An Investigation of the Feasibility of Using Video-Based Motion Measurement for Recovering Helicopter Blade Kinematics
Award last edited on: 4/28/2006

Sponsored Program
Awarding Agency
DOD : Army
Total Award Amount
Award Phase
Solicitation Topic Code
Principal Investigator
James S Walton

Company Information

4D Video (AKA: 4DVideo)

825 Gravenstein Highway North Suite 4
Sebastopol, CA 95472
   (707) 829-8883
Location: Single
Congr. District: 02
County: Sonoma

Phase I

Contract Number: ----------
Start Date: ----    Completed: ----
Phase I year
Phase I Amount
Traditionally, kinematic measurements have been made using electro-mechanical transducers which produce a signal which is proportional to the parameter being measured. This approach is unlikely to be replaced by optical tracking techniques, but there are many instances where it is impractical (or even impossible) to attach a mechanical device to the subject. The blades of a helicopter rotor are an excellent case-in-point. While a better understanding of blade kinematics is fundamental to the design of the aircraft, it is difficult to recover three-dimensional kinematics by traditional means under operational conditions. 4D Video believes that an image-based motion measurement system can be used to quantify the rigid-body dynamics of helicopter rotor blades under operational conditions. We propose to investigate the most appropriate means for achieving this objective. Our purpose is to develop a specification which will form the foundation of an SBIR Phase II proposal to develop new hardware and software to perform the required tasks. For the purpose of the present proposal, our effort will focus on two issues: sample-rate, and the development of a customized (circular) tracking algorithm which will take maximum advantage of the predominant motions of the rotor blades. However, other issues have been identified and will be addressed.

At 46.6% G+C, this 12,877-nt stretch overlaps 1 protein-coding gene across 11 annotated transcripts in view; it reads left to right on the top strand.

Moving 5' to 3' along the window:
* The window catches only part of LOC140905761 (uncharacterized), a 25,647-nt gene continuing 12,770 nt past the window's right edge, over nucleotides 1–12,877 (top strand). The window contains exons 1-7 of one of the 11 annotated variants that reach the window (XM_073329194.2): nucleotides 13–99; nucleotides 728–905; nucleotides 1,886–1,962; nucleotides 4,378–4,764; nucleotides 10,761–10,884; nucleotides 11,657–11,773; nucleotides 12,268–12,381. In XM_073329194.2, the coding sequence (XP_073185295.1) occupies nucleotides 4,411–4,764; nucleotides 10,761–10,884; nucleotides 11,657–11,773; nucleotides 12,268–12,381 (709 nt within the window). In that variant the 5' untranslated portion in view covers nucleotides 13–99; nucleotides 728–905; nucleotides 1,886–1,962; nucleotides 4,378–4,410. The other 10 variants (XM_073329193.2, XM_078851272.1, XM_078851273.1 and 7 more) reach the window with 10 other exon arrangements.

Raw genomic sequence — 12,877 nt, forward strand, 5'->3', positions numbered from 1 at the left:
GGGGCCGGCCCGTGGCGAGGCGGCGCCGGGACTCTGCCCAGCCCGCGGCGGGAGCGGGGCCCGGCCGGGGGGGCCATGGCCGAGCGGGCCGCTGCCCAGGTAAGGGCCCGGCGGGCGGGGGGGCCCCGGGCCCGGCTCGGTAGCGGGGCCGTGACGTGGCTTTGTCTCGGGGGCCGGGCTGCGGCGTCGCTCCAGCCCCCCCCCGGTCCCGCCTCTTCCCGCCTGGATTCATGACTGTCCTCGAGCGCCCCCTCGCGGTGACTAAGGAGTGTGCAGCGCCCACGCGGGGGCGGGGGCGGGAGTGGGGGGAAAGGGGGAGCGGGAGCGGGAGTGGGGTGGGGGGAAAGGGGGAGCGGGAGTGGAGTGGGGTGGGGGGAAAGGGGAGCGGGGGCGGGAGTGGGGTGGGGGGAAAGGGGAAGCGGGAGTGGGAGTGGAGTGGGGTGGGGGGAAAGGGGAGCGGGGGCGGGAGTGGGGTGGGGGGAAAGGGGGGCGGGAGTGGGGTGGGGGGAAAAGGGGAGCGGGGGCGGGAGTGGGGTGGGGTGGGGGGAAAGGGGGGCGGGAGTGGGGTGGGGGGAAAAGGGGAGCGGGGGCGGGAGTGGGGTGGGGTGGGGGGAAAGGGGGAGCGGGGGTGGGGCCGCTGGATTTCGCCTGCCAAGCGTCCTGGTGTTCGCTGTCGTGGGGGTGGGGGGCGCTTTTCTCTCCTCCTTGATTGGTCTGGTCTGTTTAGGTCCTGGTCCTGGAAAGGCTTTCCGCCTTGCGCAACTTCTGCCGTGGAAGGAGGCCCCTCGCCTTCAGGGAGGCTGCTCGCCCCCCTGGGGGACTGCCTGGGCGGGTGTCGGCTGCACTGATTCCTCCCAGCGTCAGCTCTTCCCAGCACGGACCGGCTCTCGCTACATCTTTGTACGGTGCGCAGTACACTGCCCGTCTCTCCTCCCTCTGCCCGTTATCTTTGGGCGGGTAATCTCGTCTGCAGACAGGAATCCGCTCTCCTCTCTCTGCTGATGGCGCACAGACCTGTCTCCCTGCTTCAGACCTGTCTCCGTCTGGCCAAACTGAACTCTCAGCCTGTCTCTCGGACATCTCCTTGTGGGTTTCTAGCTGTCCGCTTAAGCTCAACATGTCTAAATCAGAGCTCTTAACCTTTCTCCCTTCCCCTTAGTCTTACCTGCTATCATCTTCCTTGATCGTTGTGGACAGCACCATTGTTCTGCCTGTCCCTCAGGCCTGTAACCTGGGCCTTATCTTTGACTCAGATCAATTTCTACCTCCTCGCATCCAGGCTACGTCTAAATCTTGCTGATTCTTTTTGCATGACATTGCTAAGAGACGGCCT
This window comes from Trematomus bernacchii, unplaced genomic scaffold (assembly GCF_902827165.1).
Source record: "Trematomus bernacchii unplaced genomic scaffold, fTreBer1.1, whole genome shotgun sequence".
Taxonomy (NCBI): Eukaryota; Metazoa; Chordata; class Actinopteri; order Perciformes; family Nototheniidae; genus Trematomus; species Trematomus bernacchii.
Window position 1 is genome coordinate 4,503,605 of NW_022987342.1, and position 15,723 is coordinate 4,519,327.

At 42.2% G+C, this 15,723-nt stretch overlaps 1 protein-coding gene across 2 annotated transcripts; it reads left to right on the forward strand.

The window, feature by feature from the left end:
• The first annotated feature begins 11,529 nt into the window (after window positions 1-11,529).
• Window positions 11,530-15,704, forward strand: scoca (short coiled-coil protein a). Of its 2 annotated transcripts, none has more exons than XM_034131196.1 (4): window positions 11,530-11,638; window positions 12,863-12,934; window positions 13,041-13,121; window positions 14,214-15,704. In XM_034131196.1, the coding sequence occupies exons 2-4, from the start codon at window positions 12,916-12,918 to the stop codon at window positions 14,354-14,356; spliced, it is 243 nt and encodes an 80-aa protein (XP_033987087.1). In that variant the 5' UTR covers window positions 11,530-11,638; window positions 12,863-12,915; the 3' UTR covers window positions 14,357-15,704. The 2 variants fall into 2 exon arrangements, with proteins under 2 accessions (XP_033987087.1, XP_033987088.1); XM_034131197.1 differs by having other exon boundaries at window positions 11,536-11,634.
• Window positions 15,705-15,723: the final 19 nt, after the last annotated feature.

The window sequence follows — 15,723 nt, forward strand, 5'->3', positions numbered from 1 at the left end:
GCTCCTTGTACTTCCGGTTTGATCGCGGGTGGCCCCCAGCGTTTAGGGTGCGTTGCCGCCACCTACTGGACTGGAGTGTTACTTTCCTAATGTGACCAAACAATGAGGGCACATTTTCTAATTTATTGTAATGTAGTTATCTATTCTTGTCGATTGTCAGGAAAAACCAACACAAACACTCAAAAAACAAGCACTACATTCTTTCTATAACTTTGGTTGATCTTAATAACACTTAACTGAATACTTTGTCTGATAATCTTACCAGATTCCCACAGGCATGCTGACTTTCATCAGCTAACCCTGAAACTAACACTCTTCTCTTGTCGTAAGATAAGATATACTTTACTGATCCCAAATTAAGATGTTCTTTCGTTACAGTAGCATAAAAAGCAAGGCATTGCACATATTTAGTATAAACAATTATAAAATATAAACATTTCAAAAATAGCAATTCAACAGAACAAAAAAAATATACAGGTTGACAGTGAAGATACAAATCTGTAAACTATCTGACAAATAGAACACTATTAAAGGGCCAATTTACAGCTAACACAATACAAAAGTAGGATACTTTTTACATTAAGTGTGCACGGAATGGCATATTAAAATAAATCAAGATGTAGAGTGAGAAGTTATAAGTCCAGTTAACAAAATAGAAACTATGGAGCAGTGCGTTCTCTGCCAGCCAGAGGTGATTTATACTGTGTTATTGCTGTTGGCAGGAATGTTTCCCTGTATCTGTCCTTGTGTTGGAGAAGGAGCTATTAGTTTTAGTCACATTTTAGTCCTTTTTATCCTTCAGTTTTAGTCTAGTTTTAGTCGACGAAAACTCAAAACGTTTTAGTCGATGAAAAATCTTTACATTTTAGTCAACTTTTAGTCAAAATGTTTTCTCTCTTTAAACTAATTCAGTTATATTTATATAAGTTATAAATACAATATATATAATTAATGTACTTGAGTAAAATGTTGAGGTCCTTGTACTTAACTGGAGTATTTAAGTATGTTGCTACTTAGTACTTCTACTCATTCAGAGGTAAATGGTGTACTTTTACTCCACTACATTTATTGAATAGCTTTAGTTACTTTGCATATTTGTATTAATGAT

Phase II

Contract Number: ----------
Start Date: ----    Completed: ----
Phase II year
Phase II Amount
During Phase I of the present investigation, 4D Video examined the potential for using a video-based motion measurement system for examining helicopter blade kinematics. A detailed specification was developed and the feasibility of the task evaluated. 4D Video is now proposing to develop a working prototype of the system, which will allow the Army to acquire kinematic data which cannot be recovered using traditional electro-mechanical transducers. Furthermore, we have developed a design which can be readily adapted for commercial applications. Of particular concern were the raw spatial and temporal resolution of the data. Using specifications provided by the Army, we determined that a suitable system would be required to operate at 1000 frames per second and have a raw spatial resolution of at least 512 x 512. 4D Video has described a means for recovering Regions of Interest (ROI's) from such images, in real-time, using dedicated video capture units. These ROI's will be processed by photogrametric algorithms embedded in a software package written for the Windows NT operating system. Much of the required equipment already exists in the marketplace. However, extensive development is required in tow areas: the digital logic required to identify, extract and store ROI's in real-time, and user-friendly software required to process these data efficiently. 4D Video has broad experience in the field of image-based motion measurement. We have identified a variety of potential markets for the new product.

There are a wide variety of potential applications for the proposed product. Among those disciplines showing particular promise are: oceanography, marine biology, noise and vibration, vehicle dynamics, product design and development, flight-test engineering, materials testing, ergonomics, biomechanics, blasting technology, animation and experimental mechanics. In brief, any activity where motion can be found.